The Cycle of Goodness

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When you perform a good deed for someone, whether it be family, friend or stranger, their look of expression exhibits gratitude.  Their appreciation for your generosity and kindness in giving of yourself and your time is reciprocated with a smile, a kiss, a hug, a handshake or words of thanks and praise.

And it’s a good feeling; it gives us a sense of self-satisfaction and prideful joy.  Because it feels good, almost intoxicating, we tend to do more good deeds.  As for the recipient of your actions, their positive experience compels them to try and do the same for others.  Spreading the wealth of selflessness…that’s the cycle of goodness.

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It’s the power to connect with people and let them know that there is good in the world and in everyone’s heart.  Seeing all those happy people and their smiles, truly makes one proud.  You can never forget the look on a person’s face when they express sincere gratitude and acknowledgement.

When we share an experience, a positive one at that, we form bonds.  Perpetuating the cycle of goodness, that’s the bond…the synergy of doing something exceptional for someone in a selfless manner.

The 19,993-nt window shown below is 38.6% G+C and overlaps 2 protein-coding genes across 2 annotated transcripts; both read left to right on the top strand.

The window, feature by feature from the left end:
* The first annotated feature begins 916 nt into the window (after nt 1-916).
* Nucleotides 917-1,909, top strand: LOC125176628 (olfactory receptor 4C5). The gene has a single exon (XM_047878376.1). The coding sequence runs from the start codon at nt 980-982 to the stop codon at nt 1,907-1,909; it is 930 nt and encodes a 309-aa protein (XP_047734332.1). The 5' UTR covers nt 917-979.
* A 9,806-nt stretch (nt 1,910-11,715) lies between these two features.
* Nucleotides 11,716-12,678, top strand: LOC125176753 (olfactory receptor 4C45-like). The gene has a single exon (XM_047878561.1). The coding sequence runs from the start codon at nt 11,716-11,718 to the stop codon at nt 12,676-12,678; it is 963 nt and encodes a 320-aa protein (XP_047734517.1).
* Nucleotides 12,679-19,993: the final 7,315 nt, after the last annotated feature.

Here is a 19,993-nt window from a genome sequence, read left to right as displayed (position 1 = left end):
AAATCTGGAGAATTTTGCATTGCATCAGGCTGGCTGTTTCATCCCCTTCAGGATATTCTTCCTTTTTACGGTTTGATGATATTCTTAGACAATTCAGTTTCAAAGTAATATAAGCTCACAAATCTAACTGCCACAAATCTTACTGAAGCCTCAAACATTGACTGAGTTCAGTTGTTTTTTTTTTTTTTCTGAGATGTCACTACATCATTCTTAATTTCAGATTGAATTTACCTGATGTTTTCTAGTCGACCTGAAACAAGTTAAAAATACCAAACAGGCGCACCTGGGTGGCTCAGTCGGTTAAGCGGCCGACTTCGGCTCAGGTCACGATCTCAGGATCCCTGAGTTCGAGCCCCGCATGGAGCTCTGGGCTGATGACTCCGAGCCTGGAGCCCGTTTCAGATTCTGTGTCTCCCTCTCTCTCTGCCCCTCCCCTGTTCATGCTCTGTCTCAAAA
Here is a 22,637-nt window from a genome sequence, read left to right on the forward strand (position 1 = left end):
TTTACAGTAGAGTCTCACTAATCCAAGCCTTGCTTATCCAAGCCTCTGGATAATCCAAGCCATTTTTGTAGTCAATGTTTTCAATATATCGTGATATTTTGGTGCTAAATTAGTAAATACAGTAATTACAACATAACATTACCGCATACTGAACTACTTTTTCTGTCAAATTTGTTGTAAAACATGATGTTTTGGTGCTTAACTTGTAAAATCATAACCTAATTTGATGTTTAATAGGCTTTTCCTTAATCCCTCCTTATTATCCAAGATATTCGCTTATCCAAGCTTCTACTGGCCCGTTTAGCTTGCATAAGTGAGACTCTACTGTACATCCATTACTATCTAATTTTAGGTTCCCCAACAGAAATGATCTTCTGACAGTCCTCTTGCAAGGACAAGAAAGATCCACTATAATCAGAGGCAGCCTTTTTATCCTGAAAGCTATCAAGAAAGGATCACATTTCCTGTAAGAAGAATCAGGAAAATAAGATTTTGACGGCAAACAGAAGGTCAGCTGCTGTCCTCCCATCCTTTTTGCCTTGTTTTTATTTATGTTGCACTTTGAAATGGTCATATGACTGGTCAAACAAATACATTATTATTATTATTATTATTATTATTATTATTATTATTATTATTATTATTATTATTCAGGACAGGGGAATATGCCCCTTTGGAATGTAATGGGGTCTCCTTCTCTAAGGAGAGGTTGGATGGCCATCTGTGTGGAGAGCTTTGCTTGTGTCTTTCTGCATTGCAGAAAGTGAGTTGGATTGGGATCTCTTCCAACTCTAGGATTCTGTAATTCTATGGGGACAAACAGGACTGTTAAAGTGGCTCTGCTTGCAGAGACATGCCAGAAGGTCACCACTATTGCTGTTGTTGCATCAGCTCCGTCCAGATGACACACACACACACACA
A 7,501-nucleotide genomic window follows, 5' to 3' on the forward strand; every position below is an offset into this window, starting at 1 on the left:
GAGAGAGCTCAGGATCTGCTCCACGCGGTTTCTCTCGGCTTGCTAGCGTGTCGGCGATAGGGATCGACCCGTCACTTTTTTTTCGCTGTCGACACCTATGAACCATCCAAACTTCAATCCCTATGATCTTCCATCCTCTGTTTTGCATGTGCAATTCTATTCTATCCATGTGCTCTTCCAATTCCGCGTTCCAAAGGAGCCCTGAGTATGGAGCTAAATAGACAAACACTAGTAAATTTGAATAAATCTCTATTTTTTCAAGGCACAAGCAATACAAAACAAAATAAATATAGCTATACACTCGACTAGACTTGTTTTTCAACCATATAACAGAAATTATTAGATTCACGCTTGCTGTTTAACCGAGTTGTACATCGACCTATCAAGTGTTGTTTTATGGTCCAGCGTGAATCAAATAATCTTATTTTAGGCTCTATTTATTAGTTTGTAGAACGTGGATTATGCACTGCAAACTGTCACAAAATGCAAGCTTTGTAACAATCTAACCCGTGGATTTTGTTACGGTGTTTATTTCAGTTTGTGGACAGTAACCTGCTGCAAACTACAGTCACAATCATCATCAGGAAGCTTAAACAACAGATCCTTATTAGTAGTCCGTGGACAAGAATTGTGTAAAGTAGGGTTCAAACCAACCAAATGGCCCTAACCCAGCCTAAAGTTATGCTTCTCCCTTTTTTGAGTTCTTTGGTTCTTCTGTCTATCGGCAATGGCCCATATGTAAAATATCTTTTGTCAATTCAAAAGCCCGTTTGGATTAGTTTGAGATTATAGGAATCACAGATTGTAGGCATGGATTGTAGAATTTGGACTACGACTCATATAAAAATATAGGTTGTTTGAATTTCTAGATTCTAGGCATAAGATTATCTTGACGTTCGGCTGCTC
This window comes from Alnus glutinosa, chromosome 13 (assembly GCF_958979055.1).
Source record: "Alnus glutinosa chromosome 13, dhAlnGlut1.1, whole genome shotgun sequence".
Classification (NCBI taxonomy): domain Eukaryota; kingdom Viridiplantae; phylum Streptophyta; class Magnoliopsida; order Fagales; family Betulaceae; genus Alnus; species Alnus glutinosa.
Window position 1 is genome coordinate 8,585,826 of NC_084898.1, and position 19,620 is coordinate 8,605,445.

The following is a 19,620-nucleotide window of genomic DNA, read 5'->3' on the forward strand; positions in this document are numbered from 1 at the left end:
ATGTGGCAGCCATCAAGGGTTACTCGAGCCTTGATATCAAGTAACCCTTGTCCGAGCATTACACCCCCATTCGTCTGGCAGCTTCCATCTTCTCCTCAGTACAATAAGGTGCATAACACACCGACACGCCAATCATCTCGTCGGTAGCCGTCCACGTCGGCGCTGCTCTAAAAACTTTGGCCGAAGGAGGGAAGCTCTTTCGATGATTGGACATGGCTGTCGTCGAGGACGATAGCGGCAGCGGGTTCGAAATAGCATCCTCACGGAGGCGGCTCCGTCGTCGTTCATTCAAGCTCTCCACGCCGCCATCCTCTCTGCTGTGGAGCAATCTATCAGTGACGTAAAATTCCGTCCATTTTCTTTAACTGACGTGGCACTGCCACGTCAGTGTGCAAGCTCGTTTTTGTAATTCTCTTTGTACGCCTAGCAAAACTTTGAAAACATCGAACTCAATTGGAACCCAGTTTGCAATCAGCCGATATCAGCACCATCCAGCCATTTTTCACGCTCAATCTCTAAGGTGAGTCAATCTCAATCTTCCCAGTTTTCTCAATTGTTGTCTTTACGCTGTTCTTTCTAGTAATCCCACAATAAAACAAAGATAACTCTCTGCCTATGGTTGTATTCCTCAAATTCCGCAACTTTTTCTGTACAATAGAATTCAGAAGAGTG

We can all incorporate this into our daily lives.  A simple act can go a long way for someone in need.  We must never forget the power of the human heart…goodness is the key that can link the hearts of many.

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Living the “Aloha Spirit”

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Hawaii is unique in the sense that we really have a multi-cultural atmosphere; yes, every state and country has a melting pot culture as well but they’re not an island in the middle of the Pacific Ocean with nowhere to go.

We are so isolated that the essence of good and stable relationships is important for collective existence.  We think of ourselves as one big community where we just find a way to live and work together.  We “talk story”, share customs and meals and influence each other.  We take what’s best from each other’s cultures and fuse them together to create this place.

The way we interact and treat one another is how the “Aloha Spirit” is spread.  It’s like an expression of kindness, hospitality, spirituality, cooperativeness, humility, unity and graciousness all rolled into one that we share with others, whether it be family, friends, acquaintances or strangers.

Whether you grew up here or a transplant from somewhere far, this attitude becomes engrained in your psyche.  It’s a part of our life; we treat everyone like family.  If you come here for a visit, just stop and look around.  You can’t miss it because it’s seen everywhere, every day.